my body also will rest secure,
because you will not abandon me to the realm of the dead,
    nor will you let your faithful one see decay.
You make known to me the path of life;
    you will fill me with joy in your presence,
    with eternal pleasures at your right hand.

This is a beautiful psalm of trust.  David speaks of God's attributes as a refuge and provider and names the many good things God has provided and will provide for him because he belongs to God.  I feel like it wouldn't hurt to memorize this one!

At the writing of this psalm, David needs (as many of the psalms have demonstrated through Psalm 16) protection from his enemies.  King Saul wants him dead.  But he knows that he is God's anointed, chosen to be the next king of Israel.  This psalm is an expression of trust in him and in praise of who God is and what he does and will do.  Knowing God has and will keep him safe, is his portion and his cup, and is always present with him not only gives David personal confidence and security; it impacts how he relates to others, to idols, even to death.  And the tone of the psalm is joy and praise.  David delights in God's people, forsakes all other gods, and proclaims that it is God who has set him up, continues to direct him, and will keep him from being shaken.

Because of all of the truth he knows about God, David also responds from within his very being, trusting the Lord with his death as much as his life.

Therefore my heart is glad and my tongue rejoices;
my body also will rest secure.

In fact, without knowing it (I assume) his subsequent words are picked up by the apostles in Acts as prophesy of how God did not let Jesus' body see decay but raised him from the dead!

David responds to knowledge of and relationship with God in his living and being.  On display for us here is a picture of the shalom that God established for the world at creation, and that all of creation presently longs to have restored.  Shalom is not a simple absence-of-war peace, but rather a flourishing and well-being to the core for all of creation and for each individual.  We find it only in God and surrender to his authority and care.  David says it this way:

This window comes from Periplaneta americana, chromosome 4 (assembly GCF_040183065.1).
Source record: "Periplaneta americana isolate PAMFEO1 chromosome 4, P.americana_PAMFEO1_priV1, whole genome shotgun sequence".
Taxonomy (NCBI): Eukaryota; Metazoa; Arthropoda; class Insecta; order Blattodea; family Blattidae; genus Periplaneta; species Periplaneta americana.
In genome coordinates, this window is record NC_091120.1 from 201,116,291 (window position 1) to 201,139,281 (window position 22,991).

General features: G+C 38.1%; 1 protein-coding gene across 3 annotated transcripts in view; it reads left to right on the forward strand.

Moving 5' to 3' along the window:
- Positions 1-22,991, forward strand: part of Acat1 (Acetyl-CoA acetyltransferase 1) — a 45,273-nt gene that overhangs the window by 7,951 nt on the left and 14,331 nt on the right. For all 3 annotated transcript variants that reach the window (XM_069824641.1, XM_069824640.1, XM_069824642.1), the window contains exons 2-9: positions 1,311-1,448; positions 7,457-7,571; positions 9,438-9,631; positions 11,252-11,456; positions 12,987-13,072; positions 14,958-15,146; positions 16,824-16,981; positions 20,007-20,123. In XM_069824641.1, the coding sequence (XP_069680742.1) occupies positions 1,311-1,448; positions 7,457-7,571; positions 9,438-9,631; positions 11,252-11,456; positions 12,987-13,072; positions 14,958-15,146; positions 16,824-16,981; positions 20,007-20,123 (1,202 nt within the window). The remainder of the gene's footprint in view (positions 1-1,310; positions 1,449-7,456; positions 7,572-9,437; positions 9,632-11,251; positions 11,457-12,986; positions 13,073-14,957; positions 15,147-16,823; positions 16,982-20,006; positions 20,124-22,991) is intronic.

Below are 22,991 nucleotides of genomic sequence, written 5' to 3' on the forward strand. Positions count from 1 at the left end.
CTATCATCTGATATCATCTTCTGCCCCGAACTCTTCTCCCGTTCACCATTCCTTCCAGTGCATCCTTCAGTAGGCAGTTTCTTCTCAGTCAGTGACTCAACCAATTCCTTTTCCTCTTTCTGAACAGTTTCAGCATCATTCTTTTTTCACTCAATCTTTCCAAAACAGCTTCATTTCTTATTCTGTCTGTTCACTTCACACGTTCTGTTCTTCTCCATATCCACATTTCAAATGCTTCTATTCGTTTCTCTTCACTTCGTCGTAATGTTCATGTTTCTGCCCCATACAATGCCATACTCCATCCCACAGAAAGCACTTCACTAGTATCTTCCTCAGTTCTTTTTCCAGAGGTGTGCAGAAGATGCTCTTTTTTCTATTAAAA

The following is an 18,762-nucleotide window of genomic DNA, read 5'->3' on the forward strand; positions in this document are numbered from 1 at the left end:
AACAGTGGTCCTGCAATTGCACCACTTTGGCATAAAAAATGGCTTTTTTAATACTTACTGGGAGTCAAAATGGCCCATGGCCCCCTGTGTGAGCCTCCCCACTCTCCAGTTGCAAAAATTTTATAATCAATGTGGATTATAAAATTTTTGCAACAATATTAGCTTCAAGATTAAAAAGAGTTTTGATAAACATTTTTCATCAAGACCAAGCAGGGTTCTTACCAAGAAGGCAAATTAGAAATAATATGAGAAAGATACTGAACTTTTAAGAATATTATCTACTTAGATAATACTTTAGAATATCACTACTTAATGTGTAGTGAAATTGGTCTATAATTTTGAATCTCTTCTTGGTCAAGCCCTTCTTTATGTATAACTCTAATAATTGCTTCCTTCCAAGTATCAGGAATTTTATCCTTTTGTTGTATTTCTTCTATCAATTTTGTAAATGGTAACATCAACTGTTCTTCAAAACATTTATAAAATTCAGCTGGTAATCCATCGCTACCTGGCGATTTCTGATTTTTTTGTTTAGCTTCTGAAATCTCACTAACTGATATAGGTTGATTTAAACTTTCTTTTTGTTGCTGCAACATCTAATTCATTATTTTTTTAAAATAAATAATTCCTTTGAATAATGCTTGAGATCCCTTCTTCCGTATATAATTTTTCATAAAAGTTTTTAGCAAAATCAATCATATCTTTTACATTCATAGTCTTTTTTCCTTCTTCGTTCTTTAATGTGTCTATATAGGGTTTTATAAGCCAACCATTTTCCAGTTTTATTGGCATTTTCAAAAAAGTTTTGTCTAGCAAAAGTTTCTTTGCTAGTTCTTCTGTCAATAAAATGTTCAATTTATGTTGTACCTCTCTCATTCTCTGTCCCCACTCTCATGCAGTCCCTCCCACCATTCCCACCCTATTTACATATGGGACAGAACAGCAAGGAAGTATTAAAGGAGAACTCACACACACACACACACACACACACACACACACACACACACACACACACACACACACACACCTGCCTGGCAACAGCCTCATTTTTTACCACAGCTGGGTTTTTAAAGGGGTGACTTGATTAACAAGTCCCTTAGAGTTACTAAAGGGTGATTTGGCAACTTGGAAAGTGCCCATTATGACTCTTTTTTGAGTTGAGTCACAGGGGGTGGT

I say to the LORD, "You are my LORD;
apart from you I have no good thing.

Friends, we walk with, know, and have been chosen, redeemed, adopted, and made righteous by the God of Abraham, Isaac, Jacob, and King David!  Shalom, though not yet in its fullness on earth, is ours in Christ!  To me, the only logical question in response to reading a psalm like this is

Will we join David in expressing trust in God today?

Will we let our hearts be glad in God, despite enemy assault; will we declare the praises of God who has called us out of darkness and into his wonderful light; will we walk in the paths of life he has shown us; will we praise him with our words and in relationship with our fellow brothers and sisters in the faith? 

Oh, let's!  We belong to God!

Turning our minds and hearts back to what is true, then saying it out loud, truly will make our hearts glad and loosen our tongues to rejoice.  It doesn't mean the hard will go away automatically or perhaps ever in this life, but we know our Creator-King God knows and is in it with us with the love and power each situation requires.

The boundary lines have fallen for [us] in pleasant places;
surely, [we] have a delightful inheritance.

My dear siblings in Christ, God is keeping us safe.  He is our refuge.  He is our portion.  He is our cup.  
We have a delightful inheritance.  God is faithful to his people in life and in death.  Let us join our brother, King David, and keep our eyes always on the Lord. 


February 4, 2023

Psalm 15

Lord, who may dwell in your sacred tent?
    Who may live on your holy mountain?

The one whose walk is blameless,
    who does what is righteous,
    who speaks the truth from their heart;
whose tongue utters no slander,
    who does no wrong to a neighbor,
    and casts no slur on others;
who despises a vile person
    but honors those who fear the Lord;
who keeps an oath even when it hurts,
    and does not change their mind;
who lends money to the poor without interest;
    who does not accept a bribe against the innocent.

Whoever does these things
    will never be shaken.

Psalm 15 doesn't fit into any of the common psalm categories: hymn of praise, lament, or thanksgiving.  Though it's not listed as a "wisdom" psalm as such in the books I have for reference, for me it makes me think of Proverbs more than Psalms.  It is instruction in answer to two big questions.  I don't know if these questions are being asked in the same way now.  I think we ask them in this form: "Am I enough?"  We want to know that we are okay.